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Encouragement of pharmaceutical education in Tanzania

MAP-Workshop in Tanzania

MAP-Workshop in Tanzania © action medeor

Tanzania is controlled by a massive shortage of health care professionals. This includes a lack of qualified pharmaceutic personnel. There are only 980 registered pharmacists, 650 pharmaceutical technicians and 350 pharmaceutical assistants for 45 million people.

What is unimaginable in a country like Germany is daily life in the rural areas of Tanzania: in 2012 only 30% of the health care facilities employed pharmaceutical personnel. It may have dramatic outcomes for the Tanzanian population: unskilled employees aren‘t able to check the medicine’s quality – fake medicine stays undetected. As well, the population does not receive a suitable counselling in terms of taking and dosing – therefore therapy often remains ineffective and resistances rise. In addition storage and purchase which are often insufficient.

To assure a better medical supply and an improved access to high quality medicines, the infrastructure in medical care has to be strengthened. Therefore job training has a high significance.

To address the shortage of skilled personnel, the Tanzanian government adapted the educational system in 2015. Instead of a three-year job training to become a pharmaceutical technician, trainees complete three one year job trainings, which can be passed back-to-back. In addition, it is now possible to get a degree after each year of education. After the first year they are „medicine dispenser“, after the second „pharmaceutical assistant“ and after the third „pharmaceutical technician“. This offers a career entry after every year.

action medeor supported the government as well as the educational facilities in two projects, which have been finalised sucessfully in 2017. In cooperation with local authorities a modern curriculum was developed, which then was used uniformly in each of the 26 Tanzanian schools. This curriculum serves as a guideline for the mostly young and unexperienced teachers. For the students the curriculum means a practical education, which especially responds to the current problems in Tanzania.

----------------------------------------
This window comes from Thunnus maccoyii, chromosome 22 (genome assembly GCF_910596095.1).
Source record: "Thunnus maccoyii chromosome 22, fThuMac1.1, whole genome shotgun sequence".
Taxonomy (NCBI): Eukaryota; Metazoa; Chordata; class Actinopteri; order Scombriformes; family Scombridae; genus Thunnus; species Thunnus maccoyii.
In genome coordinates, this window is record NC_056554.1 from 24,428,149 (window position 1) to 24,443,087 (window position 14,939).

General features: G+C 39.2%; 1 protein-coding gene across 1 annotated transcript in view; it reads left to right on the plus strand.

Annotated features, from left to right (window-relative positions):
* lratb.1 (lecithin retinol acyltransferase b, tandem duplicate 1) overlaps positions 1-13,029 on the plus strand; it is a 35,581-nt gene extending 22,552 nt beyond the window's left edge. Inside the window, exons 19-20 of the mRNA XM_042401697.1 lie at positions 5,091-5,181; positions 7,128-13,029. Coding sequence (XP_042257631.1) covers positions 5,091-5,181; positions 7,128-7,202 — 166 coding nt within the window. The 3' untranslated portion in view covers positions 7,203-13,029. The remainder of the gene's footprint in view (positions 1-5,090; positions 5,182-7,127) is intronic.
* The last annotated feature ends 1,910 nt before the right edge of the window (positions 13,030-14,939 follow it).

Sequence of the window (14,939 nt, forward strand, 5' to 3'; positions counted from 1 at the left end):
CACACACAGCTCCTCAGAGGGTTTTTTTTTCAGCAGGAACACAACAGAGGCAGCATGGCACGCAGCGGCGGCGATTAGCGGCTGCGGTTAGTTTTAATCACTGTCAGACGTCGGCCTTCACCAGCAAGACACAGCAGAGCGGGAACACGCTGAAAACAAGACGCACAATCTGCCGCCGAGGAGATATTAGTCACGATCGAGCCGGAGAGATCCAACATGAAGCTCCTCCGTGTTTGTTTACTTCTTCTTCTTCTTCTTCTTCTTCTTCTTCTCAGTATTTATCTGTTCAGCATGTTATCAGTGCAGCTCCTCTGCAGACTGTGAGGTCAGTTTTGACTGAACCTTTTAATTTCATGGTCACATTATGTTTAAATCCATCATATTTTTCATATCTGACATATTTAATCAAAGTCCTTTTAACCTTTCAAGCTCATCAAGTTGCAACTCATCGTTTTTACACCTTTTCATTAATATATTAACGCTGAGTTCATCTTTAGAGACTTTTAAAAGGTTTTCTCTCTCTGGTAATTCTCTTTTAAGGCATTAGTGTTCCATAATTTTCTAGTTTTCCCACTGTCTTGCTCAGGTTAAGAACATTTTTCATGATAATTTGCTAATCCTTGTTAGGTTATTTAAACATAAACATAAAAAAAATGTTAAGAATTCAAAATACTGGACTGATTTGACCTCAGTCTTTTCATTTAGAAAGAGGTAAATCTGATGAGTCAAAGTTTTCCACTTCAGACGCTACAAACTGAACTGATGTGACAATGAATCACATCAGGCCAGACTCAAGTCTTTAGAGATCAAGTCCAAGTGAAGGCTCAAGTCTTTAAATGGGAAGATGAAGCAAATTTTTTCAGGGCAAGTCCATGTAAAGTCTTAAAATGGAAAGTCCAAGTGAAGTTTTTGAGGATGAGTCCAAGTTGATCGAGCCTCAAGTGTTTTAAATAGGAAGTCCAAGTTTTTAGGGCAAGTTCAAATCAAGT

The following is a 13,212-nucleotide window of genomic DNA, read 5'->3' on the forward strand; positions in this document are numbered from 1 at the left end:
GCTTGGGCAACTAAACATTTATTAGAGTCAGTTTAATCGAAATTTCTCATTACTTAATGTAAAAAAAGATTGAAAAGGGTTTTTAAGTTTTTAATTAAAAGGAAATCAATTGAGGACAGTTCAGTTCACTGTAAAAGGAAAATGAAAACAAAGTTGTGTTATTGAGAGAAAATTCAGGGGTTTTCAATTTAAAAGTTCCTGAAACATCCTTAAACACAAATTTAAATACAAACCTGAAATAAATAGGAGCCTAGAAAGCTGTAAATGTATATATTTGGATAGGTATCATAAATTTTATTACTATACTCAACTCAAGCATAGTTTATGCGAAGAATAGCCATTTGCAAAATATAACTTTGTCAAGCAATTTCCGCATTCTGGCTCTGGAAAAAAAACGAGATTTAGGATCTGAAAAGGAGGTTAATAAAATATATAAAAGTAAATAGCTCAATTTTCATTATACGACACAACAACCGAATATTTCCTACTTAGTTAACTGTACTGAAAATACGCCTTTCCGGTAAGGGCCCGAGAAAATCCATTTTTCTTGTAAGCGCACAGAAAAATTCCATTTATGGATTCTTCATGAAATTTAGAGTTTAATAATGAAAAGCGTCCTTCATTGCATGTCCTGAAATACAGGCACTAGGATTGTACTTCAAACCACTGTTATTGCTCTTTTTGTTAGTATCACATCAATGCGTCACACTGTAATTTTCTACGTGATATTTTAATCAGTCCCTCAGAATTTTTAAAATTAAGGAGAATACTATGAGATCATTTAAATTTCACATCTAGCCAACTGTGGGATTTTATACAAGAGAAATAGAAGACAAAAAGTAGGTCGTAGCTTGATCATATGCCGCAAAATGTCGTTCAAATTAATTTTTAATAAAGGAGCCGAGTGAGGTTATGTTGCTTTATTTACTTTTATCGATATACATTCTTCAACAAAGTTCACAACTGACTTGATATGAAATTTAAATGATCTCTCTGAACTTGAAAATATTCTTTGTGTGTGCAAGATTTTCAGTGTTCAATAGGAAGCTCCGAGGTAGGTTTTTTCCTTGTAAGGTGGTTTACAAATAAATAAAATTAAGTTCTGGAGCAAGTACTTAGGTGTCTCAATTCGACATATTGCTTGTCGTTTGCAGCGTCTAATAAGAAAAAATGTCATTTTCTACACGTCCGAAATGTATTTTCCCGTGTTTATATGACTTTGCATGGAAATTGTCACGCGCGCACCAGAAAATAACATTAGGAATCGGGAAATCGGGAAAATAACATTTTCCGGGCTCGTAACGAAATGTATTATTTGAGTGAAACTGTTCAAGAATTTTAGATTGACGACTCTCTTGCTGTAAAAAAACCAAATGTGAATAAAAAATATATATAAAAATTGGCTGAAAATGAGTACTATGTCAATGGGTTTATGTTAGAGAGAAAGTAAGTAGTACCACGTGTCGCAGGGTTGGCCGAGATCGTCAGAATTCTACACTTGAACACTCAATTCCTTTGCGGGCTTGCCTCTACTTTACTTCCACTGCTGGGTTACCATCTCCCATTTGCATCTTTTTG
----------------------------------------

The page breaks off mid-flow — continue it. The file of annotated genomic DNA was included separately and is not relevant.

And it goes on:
For the first semsters, new teaching material was created and at a few schools, teachers received extra training concerning the usage of the curriculum and didactic methods. In addition to this technical support, action medeor invested in infrastructure: laboratories at two schools were extended and the library at another school was enlarged.

Even though both projects were successful, there is still a need for action to meet skill shortages in the pharmaceutical sector of Tanzania. Therefore, within a multi-actor-partnership in the free market economy (Merck, Böhringer, Bayer), German organisations (GIZ), local authorities (NACTE), universities and local partners (CSSC) have realized a follow-up project. In terms of the project, handbooks and teaching materials for higher semesters were generated to implement the new curriculum. In addition teachers still get extra training as it was not possible to train all of them in the previous project.

A further aim is to evaluate the situation in neighbouring states and check if the concept of this successful project is transferable to these states as well.